Newman’s description in the Kent volume of “Buildings of England” suggests that the south transept was added to the nave before there were aisles, and the arches reset. You will see that there are different arches on each side of the church and, if you look at the rear, you will see how the tower also broke into the pattern.


Construction is of local flint and rubble, with plain clay tiled roofs to the main structure. The nave has a crown post roof, the north and south aisles lean-to roofs, the south transept a crown post roof and the chancel a trussed roof.  The north chapel has a crown post roof and the south chapel a trussed roof.  Some of the roofs, in particular in the north chapel, retain many ancient timbers.


The original entrance would have been the north door, where a later porch was  made into the vicar’s vestry in 1615; it contains a board giving details of the alms-lands scattered round the parish, the basis for a charity still administered by the vicar, churchwardens and parish council. Another board lists the vicars, all the way back to 1208. Near the vestry door is  the remains of a Stoup; here people entering the church in the Middle Ages would have dipped their  fingers in holy water.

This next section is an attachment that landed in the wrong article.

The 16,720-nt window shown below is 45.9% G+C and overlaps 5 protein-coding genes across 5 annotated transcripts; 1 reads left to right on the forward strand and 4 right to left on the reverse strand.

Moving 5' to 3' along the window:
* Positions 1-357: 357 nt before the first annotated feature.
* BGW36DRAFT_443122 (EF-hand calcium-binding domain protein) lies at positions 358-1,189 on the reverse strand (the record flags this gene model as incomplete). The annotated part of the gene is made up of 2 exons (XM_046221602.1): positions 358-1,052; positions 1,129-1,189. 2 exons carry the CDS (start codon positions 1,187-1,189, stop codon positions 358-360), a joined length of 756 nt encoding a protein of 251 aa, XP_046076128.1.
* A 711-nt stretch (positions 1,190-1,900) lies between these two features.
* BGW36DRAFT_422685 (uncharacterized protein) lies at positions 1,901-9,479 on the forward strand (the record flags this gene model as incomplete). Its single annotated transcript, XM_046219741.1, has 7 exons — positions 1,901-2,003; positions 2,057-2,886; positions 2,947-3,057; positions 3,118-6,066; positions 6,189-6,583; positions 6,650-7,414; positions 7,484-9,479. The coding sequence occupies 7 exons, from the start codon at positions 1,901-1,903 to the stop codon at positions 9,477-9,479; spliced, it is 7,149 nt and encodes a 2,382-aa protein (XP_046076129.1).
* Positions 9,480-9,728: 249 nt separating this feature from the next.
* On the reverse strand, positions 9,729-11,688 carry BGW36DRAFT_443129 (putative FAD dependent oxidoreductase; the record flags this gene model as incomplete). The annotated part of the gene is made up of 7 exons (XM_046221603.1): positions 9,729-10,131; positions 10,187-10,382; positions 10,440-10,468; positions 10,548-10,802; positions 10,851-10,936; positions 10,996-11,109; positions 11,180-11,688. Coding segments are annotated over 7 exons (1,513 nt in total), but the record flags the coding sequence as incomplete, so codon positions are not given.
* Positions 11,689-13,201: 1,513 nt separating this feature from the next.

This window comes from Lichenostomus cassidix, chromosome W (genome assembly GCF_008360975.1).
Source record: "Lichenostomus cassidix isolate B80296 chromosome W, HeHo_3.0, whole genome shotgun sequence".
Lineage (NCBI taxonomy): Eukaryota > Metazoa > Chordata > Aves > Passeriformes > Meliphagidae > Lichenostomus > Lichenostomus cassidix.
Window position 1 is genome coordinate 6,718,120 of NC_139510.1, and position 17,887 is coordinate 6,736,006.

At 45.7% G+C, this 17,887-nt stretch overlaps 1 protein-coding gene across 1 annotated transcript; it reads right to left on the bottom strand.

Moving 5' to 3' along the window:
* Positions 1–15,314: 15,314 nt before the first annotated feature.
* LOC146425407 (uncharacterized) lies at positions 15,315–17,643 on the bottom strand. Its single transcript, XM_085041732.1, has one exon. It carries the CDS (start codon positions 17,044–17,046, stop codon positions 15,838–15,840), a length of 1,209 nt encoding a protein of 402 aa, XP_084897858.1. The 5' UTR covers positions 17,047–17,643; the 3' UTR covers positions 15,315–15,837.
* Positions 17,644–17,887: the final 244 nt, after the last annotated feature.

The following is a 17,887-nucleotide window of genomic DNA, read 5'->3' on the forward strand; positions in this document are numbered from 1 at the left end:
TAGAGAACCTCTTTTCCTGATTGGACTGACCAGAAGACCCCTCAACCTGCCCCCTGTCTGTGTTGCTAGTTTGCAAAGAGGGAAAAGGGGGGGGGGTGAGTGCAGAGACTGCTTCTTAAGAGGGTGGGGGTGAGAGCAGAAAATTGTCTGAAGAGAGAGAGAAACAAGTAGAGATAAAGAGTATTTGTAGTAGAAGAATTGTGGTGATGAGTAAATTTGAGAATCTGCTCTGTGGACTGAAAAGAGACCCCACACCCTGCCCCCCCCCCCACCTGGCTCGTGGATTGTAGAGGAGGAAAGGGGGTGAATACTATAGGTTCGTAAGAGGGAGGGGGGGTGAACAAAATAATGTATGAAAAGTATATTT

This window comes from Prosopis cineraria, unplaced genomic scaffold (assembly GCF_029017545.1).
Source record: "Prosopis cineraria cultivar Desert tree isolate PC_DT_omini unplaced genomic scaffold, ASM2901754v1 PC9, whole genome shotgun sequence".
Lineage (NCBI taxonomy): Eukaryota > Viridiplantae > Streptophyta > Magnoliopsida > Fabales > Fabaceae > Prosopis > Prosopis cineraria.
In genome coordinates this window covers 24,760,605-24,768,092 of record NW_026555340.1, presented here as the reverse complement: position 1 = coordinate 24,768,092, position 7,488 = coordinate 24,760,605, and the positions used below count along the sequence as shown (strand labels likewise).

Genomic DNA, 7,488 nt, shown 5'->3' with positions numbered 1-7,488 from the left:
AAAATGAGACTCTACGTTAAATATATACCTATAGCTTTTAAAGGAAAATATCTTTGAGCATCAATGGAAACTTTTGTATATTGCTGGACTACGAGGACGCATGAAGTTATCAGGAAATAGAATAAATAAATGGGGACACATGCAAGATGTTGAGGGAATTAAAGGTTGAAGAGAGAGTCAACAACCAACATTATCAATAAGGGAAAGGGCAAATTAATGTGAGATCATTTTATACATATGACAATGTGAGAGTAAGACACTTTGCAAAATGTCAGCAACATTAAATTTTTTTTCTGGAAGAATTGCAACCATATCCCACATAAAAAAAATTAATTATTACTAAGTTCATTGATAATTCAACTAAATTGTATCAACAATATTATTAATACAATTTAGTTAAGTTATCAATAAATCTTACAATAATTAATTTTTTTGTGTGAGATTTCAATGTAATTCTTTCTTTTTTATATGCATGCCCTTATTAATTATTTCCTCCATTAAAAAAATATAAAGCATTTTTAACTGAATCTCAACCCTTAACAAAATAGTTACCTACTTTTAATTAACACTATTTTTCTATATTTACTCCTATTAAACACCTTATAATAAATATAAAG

Carrying on along the left aisle towards Rood Screen, you will see the little staircase which originally led to a platform above the screen, and the arches where it crossed the church.  The rood loft over the screen was destroyed by the Victorian 

A 16th century timber screen separates the nave from the chancel and a 15th century timber screen separates the north aisle from the north chapel.  A similar ancient screen separates the south aisle from the south chapel. On the north wall is a tiny broken staircase which gave access to the rood loft over the screen, but this was destroyed by Victorian restorers, along with the 17th century box pews.
The building contains a number of wall-mounted monuments and memorials, in particular the fine collection, mostly 17th century, in the north chapel, which is also known as the Hawkins Chapel. The Chapel contains a fine monument to Thomas Hawkins and his wife, of Nash Court, by Epiphanius Evesham, and shows Sir Thomas Hawkins (d.1617) and Lady Anne (d.1615). Their seven sons and six daughters are shown mourning below. The eldest son Thomas sheltered a recusant friar at Nash Court in 1633. The second son Henry became a Jesuit, and was first imprisoned then exiled for his faith. 


A brass on the floor is to an earlier Sir Thomas 1486-1587  and boasts of his great height and age.  He served Henry VIII faithfully, and is  shown in his armour..